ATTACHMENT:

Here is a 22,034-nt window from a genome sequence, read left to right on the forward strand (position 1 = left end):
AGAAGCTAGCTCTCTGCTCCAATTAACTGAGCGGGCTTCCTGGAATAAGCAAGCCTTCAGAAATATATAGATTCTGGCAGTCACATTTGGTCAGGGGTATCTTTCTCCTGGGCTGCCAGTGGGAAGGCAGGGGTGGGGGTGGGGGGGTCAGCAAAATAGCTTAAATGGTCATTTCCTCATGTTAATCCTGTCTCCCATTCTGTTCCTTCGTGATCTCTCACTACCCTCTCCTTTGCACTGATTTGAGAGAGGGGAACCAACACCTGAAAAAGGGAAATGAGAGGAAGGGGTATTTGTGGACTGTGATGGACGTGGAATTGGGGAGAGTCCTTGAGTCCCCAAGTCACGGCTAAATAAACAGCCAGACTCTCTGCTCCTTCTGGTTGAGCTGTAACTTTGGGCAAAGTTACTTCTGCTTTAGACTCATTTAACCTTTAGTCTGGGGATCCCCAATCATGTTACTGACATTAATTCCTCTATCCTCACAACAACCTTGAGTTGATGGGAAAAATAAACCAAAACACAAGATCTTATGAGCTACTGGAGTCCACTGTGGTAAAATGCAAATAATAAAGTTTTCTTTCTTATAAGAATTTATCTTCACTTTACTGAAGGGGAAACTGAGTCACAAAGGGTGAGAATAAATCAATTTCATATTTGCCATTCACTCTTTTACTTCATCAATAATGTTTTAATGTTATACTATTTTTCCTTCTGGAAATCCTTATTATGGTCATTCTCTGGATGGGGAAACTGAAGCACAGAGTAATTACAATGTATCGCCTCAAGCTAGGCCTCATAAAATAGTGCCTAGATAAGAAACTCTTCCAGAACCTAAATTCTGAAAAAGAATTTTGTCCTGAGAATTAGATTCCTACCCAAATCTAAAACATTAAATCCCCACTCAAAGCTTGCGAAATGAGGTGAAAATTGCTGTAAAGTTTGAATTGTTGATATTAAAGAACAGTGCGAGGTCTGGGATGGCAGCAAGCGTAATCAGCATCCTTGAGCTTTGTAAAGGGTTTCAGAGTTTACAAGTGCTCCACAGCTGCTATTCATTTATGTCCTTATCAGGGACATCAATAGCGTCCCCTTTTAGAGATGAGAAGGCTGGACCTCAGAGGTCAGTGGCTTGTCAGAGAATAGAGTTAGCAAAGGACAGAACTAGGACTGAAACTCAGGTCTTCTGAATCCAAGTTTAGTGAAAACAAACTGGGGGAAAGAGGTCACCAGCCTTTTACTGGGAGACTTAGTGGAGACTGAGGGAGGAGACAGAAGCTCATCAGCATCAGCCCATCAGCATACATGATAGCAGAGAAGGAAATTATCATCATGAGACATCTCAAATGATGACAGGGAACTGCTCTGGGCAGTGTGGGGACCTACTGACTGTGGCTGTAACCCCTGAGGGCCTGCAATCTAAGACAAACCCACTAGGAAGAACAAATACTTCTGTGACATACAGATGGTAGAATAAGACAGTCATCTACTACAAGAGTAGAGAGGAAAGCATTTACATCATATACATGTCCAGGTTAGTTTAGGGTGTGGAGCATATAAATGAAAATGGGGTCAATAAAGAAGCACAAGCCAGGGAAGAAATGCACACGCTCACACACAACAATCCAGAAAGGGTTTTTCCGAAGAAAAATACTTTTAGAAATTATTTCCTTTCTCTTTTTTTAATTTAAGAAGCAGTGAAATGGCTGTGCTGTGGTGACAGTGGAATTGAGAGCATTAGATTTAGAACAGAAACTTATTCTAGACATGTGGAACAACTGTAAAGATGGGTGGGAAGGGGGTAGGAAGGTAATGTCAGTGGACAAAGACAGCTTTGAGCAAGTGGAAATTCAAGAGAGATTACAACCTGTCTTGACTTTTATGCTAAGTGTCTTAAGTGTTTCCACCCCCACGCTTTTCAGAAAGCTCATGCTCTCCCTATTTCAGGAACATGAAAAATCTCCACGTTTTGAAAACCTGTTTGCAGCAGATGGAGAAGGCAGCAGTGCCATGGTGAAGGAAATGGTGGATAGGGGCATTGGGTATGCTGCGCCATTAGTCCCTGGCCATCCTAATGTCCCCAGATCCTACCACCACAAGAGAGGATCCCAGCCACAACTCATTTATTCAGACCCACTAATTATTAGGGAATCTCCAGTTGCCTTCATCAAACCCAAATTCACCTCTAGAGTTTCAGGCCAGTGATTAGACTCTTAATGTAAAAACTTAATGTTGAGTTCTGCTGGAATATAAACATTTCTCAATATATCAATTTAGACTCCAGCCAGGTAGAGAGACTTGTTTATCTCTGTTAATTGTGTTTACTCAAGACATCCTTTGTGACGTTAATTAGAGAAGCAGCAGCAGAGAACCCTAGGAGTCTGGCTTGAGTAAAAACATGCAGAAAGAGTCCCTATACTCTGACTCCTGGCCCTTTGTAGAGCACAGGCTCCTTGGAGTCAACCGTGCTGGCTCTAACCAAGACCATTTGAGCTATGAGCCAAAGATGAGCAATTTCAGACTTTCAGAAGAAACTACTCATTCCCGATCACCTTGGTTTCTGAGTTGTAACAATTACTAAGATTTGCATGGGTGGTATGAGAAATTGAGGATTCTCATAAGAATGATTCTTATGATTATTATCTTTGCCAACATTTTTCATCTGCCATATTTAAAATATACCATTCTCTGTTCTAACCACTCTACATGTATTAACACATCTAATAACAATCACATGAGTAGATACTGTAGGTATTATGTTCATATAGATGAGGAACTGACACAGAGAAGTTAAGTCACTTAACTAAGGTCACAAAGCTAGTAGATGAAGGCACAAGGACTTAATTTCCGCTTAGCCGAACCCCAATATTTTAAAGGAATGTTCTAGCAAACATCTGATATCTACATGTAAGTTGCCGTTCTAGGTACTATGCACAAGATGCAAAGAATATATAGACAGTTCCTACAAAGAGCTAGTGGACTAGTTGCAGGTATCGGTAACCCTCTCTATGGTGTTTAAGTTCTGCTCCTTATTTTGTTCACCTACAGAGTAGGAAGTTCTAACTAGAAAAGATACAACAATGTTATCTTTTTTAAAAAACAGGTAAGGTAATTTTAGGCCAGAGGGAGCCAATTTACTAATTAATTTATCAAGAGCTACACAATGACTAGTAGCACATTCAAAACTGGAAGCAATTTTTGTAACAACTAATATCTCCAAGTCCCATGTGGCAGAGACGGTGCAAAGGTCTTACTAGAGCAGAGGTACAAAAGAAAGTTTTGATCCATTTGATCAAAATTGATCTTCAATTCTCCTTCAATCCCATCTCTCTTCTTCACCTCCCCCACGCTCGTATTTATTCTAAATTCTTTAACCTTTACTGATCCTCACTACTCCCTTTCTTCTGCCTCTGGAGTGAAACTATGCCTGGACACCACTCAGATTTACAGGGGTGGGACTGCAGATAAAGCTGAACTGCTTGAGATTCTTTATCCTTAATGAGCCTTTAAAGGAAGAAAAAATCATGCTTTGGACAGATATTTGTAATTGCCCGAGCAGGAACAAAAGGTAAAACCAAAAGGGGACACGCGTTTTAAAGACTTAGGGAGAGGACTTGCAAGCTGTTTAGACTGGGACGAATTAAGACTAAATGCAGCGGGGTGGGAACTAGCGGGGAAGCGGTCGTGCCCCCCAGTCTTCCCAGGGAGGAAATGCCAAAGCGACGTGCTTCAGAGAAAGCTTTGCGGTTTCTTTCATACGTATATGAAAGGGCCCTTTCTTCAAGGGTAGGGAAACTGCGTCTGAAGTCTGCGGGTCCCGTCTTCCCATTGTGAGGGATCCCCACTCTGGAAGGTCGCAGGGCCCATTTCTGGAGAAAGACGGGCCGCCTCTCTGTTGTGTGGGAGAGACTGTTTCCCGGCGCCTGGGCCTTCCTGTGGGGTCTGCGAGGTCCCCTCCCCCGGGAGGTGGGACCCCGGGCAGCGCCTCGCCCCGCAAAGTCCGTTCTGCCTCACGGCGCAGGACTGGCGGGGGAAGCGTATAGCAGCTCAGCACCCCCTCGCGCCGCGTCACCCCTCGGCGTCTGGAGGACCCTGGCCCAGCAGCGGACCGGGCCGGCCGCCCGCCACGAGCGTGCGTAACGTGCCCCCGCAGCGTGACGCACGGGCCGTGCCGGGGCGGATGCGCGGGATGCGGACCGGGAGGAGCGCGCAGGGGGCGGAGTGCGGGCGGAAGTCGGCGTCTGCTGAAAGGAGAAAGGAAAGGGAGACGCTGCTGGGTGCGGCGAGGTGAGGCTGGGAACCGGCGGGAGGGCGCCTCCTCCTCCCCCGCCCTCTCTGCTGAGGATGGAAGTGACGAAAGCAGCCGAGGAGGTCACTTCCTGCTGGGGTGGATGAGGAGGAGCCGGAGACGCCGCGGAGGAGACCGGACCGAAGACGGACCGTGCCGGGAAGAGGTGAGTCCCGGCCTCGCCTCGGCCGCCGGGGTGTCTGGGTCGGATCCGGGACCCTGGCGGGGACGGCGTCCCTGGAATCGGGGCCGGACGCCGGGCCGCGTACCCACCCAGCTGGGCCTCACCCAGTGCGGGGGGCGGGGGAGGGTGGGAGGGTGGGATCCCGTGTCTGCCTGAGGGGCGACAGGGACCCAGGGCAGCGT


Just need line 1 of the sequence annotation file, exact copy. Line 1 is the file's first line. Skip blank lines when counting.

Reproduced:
Here is a 22,034-nt window from a genome sequence, read left to right on the forward strand (position 1 = left end):